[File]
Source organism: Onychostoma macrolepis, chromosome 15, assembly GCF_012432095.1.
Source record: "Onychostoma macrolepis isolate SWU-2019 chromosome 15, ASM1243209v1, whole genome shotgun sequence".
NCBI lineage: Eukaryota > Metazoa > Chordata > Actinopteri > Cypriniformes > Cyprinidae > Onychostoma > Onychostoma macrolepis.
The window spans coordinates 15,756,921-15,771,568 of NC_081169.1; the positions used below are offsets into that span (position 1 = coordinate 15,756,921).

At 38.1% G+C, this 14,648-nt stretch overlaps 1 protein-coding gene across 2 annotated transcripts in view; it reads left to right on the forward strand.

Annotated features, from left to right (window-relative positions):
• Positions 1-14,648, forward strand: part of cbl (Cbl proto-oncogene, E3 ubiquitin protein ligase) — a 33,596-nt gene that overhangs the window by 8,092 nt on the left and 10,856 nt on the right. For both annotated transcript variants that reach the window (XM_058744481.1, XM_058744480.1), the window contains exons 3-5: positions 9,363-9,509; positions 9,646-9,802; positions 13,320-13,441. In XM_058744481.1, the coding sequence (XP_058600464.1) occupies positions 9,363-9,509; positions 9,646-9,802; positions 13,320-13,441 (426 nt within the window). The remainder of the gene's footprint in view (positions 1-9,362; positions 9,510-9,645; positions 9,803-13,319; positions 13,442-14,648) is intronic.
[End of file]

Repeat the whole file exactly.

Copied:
Source organism: Onychostoma macrolepis, chromosome 15, assembly GCF_012432095.1.
Source record: "Onychostoma macrolepis isolate SWU-2019 chromosome 15, ASM1243209v1, whole genome shotgun sequence".
NCBI lineage: Eukaryota > Metazoa > Chordata > Actinopteri > Cypriniformes > Cyprinidae > Onychostoma > Onychostoma macrolepis.
The window spans coordinates 15,756,921-15,771,568 of NC_081169.1; the positions used below are offsets into that span (position 1 = coordinate 15,756,921).

At 38.1% G+C, this 14,648-nt stretch overlaps 1 protein-coding gene across 2 annotated transcripts in view; it reads left to right on the forward strand.

Annotated features, from left to right (window-relative positions):
• Positions 1-14,648, forward strand: part of cbl (Cbl proto-oncogene, E3 ubiquitin protein ligase) — a 33,596-nt gene that overhangs the window by 8,092 nt on the left and 10,856 nt on the right. For both annotated transcript variants that reach the window (XM_058744481.1, XM_058744480.1), the window contains exons 3-5: positions 9,363-9,509; positions 9,646-9,802; positions 13,320-13,441. In XM_058744481.1, the coding sequence (XP_058600464.1) occupies positions 9,363-9,509; positions 9,646-9,802; positions 13,320-13,441 (426 nt within the window). The remainder of the gene's footprint in view (positions 1-9,362; positions 9,510-9,645; positions 9,803-13,319; positions 13,442-14,648) is intronic.